Dare to be different. Be open-minded and optimistic.
As soon as someone hears that you're interested or in a long distance relationship, it's likely that they'll tell you all the reasons why it won't work. They will try to convince you as to why you shouldn't do it, but your life is your life. Just because something didn't work out for someone else, doesn't mean that it won't work for you. Although it takes a considerable amount of effort to make a long distance relationship work – as does any type of relationship – there are people who have made it work.
Part of the reason why I think the long distance was successful for Eric and I was because: 1) Both of us were committed to making it work despite the skepticism, and 2) we understood that in order to get something different, we had to do something different. So, be willing to change it up, channel your faith and courage, and take a chance.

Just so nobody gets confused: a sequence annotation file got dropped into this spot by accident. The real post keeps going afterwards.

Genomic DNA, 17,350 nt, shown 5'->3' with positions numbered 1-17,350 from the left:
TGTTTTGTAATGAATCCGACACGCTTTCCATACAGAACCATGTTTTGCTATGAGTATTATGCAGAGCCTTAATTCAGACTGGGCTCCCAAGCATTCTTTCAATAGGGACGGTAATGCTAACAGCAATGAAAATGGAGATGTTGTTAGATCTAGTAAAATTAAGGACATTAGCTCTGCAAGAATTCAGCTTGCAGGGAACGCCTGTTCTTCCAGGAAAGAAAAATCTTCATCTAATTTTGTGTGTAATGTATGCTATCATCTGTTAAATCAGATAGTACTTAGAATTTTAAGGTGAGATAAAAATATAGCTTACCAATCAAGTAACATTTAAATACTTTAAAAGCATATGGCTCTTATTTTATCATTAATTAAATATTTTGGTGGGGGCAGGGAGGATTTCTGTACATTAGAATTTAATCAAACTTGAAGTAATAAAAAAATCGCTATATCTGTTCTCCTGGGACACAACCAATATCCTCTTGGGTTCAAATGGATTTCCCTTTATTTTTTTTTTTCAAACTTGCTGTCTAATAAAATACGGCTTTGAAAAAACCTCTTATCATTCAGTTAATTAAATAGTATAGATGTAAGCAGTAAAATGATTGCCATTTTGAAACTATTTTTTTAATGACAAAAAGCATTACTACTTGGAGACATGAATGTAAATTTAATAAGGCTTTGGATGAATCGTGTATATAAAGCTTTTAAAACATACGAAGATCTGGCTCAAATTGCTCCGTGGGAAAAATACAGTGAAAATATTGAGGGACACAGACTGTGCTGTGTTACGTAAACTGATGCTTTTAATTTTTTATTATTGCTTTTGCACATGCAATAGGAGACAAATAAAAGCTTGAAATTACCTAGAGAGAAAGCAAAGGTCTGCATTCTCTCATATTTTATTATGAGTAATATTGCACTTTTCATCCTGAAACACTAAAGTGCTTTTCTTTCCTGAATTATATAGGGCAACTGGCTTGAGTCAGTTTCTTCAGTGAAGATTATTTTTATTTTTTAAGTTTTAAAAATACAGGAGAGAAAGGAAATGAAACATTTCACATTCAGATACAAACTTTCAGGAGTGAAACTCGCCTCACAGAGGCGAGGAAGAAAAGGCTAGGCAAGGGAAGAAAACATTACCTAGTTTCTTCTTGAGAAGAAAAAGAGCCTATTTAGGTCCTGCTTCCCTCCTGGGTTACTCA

Let the technology work for your relationship.
Not only do we have FaceTime via iPhone, but video chat apps like Marco Polo, Skype, and so many more make it so much easier to talk and connect. Eric and I constantly use FaceTime to talk when we're traveling and away from each other. Moreover, you can use technology not only to stay in touch, but to have fun too – whether it's to play games with each other or via an app, and even if you're looking for ways to keep it sexy and spicy (if you know what I mean).
When you're in a long distance relationship, you don't have the convenience of having date night in person or connecting physically as much as you would if you were in the same location. Consistent communication helps you connect and get to know each other on a deeper and more intimate level. Not only can it help strengthen the bond, but it can help you feel more secure about the relationship.